At the end of 2011, the project was finished and it was time to move again. This time, I went a bit further – though closer to home! – and started a lectureship at the Swedish School of Sport and Health Sciences in Stockholm. Now, I have been there for just over three years and keep busy with the “normal combination” of lecturing, research and admin. My consulting has been on hold since I moved to Sweden, though I am ¾ way through Stage 1 of training in psychotherapy (a course in Cognitive Behavioural Therapy for elite sport run by our national sports federation). I also teach a bit of psychology at the Swedish Royal Ballet School, and have started a research collaboration with them.

2. How do you use imagery?
I firmly believe that imagery is in almost everything we do, though most of the time we are not particularly deliberate about it. So while I am no longer an athlete and do not mentally train for sport, I imagine very frequently. In particular, it is helpful when planning and goal setting for work.

3. Do you have a favourite imagery quote to share with us?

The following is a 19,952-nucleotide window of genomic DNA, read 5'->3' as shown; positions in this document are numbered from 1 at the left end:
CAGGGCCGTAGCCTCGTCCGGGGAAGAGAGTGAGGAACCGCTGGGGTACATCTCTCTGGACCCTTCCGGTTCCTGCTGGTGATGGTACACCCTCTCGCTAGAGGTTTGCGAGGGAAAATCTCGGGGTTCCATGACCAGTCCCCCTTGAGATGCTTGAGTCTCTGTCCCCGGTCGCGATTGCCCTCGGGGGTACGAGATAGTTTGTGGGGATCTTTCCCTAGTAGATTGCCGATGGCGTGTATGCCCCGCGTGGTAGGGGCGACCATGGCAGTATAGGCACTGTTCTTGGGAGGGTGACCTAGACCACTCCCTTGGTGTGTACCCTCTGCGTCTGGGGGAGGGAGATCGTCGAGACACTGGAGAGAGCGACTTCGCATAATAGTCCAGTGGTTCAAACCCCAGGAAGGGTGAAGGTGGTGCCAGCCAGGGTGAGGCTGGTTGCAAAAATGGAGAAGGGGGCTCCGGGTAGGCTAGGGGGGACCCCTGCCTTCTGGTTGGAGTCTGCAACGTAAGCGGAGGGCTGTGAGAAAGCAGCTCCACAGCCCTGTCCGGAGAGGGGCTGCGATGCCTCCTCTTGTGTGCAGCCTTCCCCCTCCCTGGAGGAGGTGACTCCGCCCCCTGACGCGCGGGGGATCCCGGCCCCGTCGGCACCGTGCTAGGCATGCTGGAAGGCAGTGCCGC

There are lots, and especially from quote-master Einstein… but here is one very good one:
“To raise new questions, new possibilities, to regard old problems from a new angle, requires creative imagination and marks real advance in science.” – Albert Einstein

4. What is a myth or misconception about imagery that you think should be corrected?
That it is something new, and unknown that needs to be taught to athletes from scratch. Because imagery is part of basic thinking, I believe that it is mostly about helping the athlete become more aware of what they imagine, what works for them, broaden their repertoire somewhat, and – in particular – how to make it more systematic and effective.